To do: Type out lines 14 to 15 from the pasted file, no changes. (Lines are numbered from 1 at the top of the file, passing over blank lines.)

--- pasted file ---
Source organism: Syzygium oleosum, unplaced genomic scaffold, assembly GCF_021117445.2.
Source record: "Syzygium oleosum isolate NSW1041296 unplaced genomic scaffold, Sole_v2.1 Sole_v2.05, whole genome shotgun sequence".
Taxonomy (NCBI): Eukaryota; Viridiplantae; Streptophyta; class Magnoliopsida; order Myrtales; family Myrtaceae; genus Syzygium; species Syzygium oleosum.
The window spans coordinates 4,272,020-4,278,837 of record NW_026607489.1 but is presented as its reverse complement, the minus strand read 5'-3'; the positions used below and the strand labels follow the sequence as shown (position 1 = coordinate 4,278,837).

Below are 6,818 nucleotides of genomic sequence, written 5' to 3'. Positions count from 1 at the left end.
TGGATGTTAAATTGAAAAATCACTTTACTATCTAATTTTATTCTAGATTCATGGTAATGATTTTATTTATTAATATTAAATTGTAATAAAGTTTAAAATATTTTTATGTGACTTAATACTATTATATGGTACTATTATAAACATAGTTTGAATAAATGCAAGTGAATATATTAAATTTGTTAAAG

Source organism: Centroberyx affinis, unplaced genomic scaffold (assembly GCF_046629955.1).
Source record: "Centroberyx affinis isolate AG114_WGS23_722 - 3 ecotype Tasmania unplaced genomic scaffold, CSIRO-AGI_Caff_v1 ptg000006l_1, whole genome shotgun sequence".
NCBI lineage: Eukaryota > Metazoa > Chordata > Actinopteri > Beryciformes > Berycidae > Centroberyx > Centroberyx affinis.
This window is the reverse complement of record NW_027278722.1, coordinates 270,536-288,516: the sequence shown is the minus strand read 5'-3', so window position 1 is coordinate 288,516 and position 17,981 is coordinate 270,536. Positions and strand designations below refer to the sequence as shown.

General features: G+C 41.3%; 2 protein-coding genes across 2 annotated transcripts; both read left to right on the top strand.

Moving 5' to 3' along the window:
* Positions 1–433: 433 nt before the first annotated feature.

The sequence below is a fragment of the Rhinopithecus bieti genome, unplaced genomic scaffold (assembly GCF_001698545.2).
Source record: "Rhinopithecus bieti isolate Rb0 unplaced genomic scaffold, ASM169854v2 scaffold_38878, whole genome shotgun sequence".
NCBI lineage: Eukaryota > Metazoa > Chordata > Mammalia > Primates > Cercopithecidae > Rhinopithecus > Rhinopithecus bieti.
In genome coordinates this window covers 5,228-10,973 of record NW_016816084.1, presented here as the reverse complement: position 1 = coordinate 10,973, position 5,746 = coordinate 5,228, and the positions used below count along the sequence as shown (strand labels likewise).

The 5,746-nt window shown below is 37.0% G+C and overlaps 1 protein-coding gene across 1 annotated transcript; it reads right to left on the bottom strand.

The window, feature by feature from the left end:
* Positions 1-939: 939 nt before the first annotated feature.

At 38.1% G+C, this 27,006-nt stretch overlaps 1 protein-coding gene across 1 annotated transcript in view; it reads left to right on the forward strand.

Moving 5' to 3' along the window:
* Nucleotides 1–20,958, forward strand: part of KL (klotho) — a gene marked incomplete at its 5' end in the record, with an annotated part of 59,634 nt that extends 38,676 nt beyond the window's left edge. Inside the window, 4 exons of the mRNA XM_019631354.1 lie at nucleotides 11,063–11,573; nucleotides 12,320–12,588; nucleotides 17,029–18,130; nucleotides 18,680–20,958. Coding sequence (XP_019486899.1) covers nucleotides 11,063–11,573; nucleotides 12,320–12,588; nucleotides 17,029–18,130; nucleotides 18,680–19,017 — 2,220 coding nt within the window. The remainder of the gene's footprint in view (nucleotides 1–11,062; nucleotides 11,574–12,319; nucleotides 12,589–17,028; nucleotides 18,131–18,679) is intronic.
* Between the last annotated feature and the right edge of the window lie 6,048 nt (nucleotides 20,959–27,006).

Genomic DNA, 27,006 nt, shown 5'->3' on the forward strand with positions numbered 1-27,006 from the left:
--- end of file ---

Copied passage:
The sequence below is a fragment of the Rhinopithecus bieti genome, unplaced genomic scaffold (assembly GCF_001698545.2).
Source record: "Rhinopithecus bieti isolate Rb0 unplaced genomic scaffold, ASM169854v2 scaffold_38878, whole genome shotgun sequence".